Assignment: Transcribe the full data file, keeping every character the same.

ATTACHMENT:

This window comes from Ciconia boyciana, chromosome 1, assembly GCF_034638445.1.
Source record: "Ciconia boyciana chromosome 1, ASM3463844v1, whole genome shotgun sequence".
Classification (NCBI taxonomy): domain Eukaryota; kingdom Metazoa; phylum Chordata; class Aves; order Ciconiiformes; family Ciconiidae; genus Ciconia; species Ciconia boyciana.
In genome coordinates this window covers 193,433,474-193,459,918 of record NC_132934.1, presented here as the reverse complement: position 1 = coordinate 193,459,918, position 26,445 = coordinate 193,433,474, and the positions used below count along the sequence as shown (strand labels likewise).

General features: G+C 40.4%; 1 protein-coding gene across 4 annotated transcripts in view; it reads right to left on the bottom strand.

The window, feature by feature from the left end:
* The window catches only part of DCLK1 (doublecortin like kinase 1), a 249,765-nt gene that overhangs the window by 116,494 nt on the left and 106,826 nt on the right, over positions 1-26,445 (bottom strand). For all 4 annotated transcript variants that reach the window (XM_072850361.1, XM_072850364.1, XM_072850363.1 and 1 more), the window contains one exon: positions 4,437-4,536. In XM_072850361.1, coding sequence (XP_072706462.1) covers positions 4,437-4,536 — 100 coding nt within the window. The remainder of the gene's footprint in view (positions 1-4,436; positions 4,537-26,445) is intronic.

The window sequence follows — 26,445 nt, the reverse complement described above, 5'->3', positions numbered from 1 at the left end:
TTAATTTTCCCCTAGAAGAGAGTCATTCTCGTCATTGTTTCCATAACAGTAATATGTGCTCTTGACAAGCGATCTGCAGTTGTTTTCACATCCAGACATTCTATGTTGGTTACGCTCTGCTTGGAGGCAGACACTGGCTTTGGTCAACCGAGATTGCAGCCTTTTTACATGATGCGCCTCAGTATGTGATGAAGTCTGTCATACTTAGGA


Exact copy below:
This window comes from Ciconia boyciana, chromosome 1, assembly GCF_034638445.1.
Source record: "Ciconia boyciana chromosome 1, ASM3463844v1, whole genome shotgun sequence".
Classification (NCBI taxonomy): domain Eukaryota; kingdom Metazoa; phylum Chordata; class Aves; order Ciconiiformes; family Ciconiidae; genus Ciconia; species Ciconia boyciana.
In genome coordinates this window covers 193,433,474-193,459,918 of record NC_132934.1, presented here as the reverse complement: position 1 = coordinate 193,459,918, position 26,445 = coordinate 193,433,474, and the positions used below count along the sequence as shown (strand labels likewise).

General features: G+C 40.4%; 1 protein-coding gene across 4 annotated transcripts in view; it reads right to left on the bottom strand.

The window, feature by feature from the left end:
* The window catches only part of DCLK1 (doublecortin like kinase 1), a 249,765-nt gene that overhangs the window by 116,494 nt on the left and 106,826 nt on the right, over positions 1-26,445 (bottom strand). For all 4 annotated transcript variants that reach the window (XM_072850361.1, XM_072850364.1, XM_072850363.1 and 1 more), the window contains one exon: positions 4,437-4,536. In XM_072850361.1, coding sequence (XP_072706462.1) covers positions 4,437-4,536 — 100 coding nt within the window. The remainder of the gene's footprint in view (positions 1-4,436; positions 4,537-26,445) is intronic.

The window sequence follows — 26,445 nt, the reverse complement described above, 5'->3', positions numbered from 1 at the left end:
TTAATTTTCCCCTAGAAGAGAGTCATTCTCGTCATTGTTTCCATAACAGTAATATGTGCTCTTGACAAGCGATCTGCAGTTGTTTTCACATCCAGACATTCTATGTTGGTTACGCTCTGCTTGGAGGCAGACACTGGCTTTGGTCAACCGAGATTGCAGCCTTTTTACATGATGCGCCTCAGTATGTGATGAAGTCTGTCATACTTAGGA